One very good reason why you should not go out the night before you drive out of Vegas? The heat of Death Valley! I think Stella and I were both grumbling about how Vegas had gotten the best of us as we hit the road for Yosemite. But as we neared Death Valley, we realized it lives up to its namesake, and I was miserable.
This post marks the longest day of the US road trip to date. After brunch with my friend Diana, Stella and I left Las Vegas around lunch time. We had marked out the best route to get to Yosemite and would be crossing Death Valley.
Where are we?
Our map did not show that we would arrive at a junction. Maybe we took a wrong turn, or maybe our map just wasn’t that detailed. But, we found ourselves in the tiny town of Death Valley Junction, staring straight ahead at the Amargosa Opera House and Hotel. I’m not gonna lie- when we pulled in, it looked creepy. This tiny town looked abandoned to begin with, and there were only one or two other cars in the parking lot. We pulled in and hesitantly walked inside for directions. The few people seated to our left upon entering turned out to be the only customers at the hotel at the moment- and they were ghost hunters trying to connect with people from the past. Then we met a normal enough guy who turned out to be Marta’s right hand man. Marta is an opera singer and performer who owns the hotel and puts on shows in the opera house. If you click the link above, you can read more about her life and how she used to be a star on Broadway. She’s also a talented painter and painted in the interior of the opera house herself. According to this gentleman, she has a cult-like following and people love to come see Marta perform. We had a great time talking to him, and he even weathered the storm when we practically annihilated him with the ‘You’ve lived out in this desserted town for how long?!’ type of questions. He gave us directions to continue on to Death Valley, and we set out again.
Death Valley: Morbid name but for good reason
We went through Death Valley in September. In the US, this month generally signifies temperatures starting to cool as we transition into fall football weather. In Death Valley, that is true as well, however when the average daily high temperature in July is 115 degrees, then when the average daily high in September is 106 degrees you can consider that cooling off as well!
It’s hot. And it’s dry. Average rainfall in Death Valley is just under 2″ per year. It is the hottest, dryest, and lowest place in the United States. Not much can survive in Death Valley under these conditions. I wish I still had the Death Valley National Park newspaper, as it had some fascinating information in it. One thing I do remember is reading about the kangaroo rat. It can survive its entire life without drinking a single drop of water! Its body metabolizes the starches and fats from the seeds it eats to get all of the water it needs to survive. How crazy is that?!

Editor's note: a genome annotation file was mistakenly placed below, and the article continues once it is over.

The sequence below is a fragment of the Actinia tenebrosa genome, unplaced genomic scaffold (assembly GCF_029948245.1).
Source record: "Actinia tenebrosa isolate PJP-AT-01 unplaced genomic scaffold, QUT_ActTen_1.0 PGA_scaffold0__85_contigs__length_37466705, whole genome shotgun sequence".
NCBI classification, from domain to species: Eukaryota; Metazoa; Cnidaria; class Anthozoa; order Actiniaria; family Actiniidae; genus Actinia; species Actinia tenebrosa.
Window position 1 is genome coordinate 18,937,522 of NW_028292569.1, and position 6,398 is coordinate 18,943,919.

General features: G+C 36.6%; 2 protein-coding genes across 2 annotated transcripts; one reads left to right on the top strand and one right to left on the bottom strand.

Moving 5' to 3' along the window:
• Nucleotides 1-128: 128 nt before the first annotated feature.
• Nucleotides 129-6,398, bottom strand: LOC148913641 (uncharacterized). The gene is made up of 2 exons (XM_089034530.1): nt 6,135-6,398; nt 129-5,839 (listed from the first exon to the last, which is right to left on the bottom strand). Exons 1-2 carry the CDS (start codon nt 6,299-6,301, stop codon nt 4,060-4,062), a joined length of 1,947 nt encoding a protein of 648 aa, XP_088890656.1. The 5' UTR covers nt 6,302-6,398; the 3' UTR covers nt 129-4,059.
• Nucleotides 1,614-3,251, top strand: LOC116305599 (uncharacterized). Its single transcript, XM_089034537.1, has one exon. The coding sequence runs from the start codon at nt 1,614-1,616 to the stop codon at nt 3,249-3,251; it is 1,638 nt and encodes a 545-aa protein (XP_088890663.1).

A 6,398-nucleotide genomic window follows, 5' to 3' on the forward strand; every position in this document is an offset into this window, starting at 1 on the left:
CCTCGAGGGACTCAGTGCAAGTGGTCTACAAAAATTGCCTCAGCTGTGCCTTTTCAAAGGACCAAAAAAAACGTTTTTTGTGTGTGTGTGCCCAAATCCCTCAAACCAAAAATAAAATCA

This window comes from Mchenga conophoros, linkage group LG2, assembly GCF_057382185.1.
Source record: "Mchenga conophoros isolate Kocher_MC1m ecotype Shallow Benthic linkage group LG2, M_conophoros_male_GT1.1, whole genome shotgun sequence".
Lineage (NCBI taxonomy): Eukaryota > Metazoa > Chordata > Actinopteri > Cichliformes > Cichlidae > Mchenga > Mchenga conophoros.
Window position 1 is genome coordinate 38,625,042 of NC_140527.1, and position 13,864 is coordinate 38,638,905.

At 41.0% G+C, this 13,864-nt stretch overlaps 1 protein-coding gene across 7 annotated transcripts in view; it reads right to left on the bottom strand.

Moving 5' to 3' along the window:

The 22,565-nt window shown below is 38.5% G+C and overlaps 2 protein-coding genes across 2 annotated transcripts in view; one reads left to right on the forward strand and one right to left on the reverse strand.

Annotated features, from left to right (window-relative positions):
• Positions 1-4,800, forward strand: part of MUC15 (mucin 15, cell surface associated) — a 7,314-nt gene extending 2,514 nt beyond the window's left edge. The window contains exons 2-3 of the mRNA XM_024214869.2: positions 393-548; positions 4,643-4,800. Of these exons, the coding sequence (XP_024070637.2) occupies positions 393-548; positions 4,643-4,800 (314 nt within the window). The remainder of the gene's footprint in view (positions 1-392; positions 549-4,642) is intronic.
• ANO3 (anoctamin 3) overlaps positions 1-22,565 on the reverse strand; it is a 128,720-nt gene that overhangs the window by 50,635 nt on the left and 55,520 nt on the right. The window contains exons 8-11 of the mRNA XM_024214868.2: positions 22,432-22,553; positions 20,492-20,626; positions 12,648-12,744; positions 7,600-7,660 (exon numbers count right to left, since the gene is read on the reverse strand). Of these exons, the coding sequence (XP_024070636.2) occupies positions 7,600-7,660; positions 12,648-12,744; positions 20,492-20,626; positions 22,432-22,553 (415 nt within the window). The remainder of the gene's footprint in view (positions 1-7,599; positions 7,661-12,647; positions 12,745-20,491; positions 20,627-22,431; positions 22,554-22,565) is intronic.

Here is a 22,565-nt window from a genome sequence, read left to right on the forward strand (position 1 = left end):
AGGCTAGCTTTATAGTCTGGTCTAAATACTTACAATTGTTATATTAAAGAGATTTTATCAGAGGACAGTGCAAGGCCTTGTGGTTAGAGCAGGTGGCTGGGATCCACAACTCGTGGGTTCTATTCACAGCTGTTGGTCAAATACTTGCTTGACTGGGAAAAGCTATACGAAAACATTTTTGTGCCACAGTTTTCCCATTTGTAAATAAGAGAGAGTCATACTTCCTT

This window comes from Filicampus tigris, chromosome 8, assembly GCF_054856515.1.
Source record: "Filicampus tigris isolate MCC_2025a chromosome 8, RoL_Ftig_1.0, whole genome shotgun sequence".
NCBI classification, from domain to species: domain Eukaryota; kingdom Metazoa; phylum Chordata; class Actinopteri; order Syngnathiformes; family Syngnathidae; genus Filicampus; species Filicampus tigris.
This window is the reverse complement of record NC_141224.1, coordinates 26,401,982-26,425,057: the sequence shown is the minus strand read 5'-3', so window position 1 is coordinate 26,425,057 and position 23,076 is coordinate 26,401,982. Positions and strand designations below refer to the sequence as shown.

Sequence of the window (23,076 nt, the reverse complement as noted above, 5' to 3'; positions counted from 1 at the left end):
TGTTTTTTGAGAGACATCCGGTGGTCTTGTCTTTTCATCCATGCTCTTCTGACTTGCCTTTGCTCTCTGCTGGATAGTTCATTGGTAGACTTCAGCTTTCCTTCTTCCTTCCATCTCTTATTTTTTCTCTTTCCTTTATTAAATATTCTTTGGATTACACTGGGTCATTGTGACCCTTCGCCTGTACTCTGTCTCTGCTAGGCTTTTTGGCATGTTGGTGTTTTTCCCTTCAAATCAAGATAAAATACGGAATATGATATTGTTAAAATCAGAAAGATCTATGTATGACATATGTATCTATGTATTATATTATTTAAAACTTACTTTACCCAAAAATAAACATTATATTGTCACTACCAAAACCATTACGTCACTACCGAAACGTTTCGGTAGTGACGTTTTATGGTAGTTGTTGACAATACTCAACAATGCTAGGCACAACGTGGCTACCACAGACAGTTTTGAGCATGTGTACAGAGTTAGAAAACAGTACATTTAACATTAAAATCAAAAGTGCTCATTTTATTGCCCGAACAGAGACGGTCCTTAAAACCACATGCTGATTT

There are people who actually live in this place (no judgment) but I’m not sure how. We stopped midway through Death Valley to grab a bite to eat. There was lodging, a convenience/souvenir store, a little restaurant, and a gas station (where gas was almost $6/gallon since it’s the only place around to get gas). What a life. When we picked up the park newspaper, it warned about car accidents in Death Valley. Not even 20 minutes into the park, we saw a flipped car. There is no cell phone service. When we stopped at the visitor’s area (no building, but just some signs and a place to pay park fees), there was a phone there to use for emergencies. And when we stopped to grab food at the place I mentioned above, we overheard employees talking about someone who didn’t show up to work because she got into an accident- and she was coming from a different direction so it wasn’t the same person we saw. Windy roads, high speeds, and little traffic- a bad combination.
We drove out of our way, up to a lookout called Dantes View. If we were going to drive through Death Valley, we thought we should at least have a look around. The drive up was really windy and slow-going, but the view was pretty spectacular.
Back on the road, we saw what we never expected: rain!
So it didn’t last long, but the clouds that followed are exactly how I imagine doomsday to be. I couldn’t get over how dramatic the sky looked!
We saw signs that recommended you turn your air conditioning off, and even at high speeds, as soon as we rolled the windows down, we were hit with a wall of choking heat. It was evening, and it felt like a blazing hot summer day outside. We saw bicyclists as we drove out of Death Valley and realized these bikers were in some sort of relay bike race. I couldn’t get over why anyone would ever desire to bike Death Valley- not only is the heat bad, but they are climbing mountains. It also slowed us down a bit, because it was completely dark out and we spent the entire evening passing bikers on windy roads.
Yosemite camping is full???
The hours between Death Vally and Yosemite seemed to stretch on, and when we arrived at the park after midnight, we found all of the campgrounds were full. And, there was a good 60 degree temperature change! It was freezing. We had no choice but to keep driving, because there was nowhere to camp. We stopped at one place on the other side of the park to try to get a room- it looked like a dump and the lady said a room would be $100 and only if we paid in cash. Because that doesn’t sound creepy or anything. We found a campground around 2:30am, set up our tent on a sloping campsite, and tried to sleep despite the cold. What a day!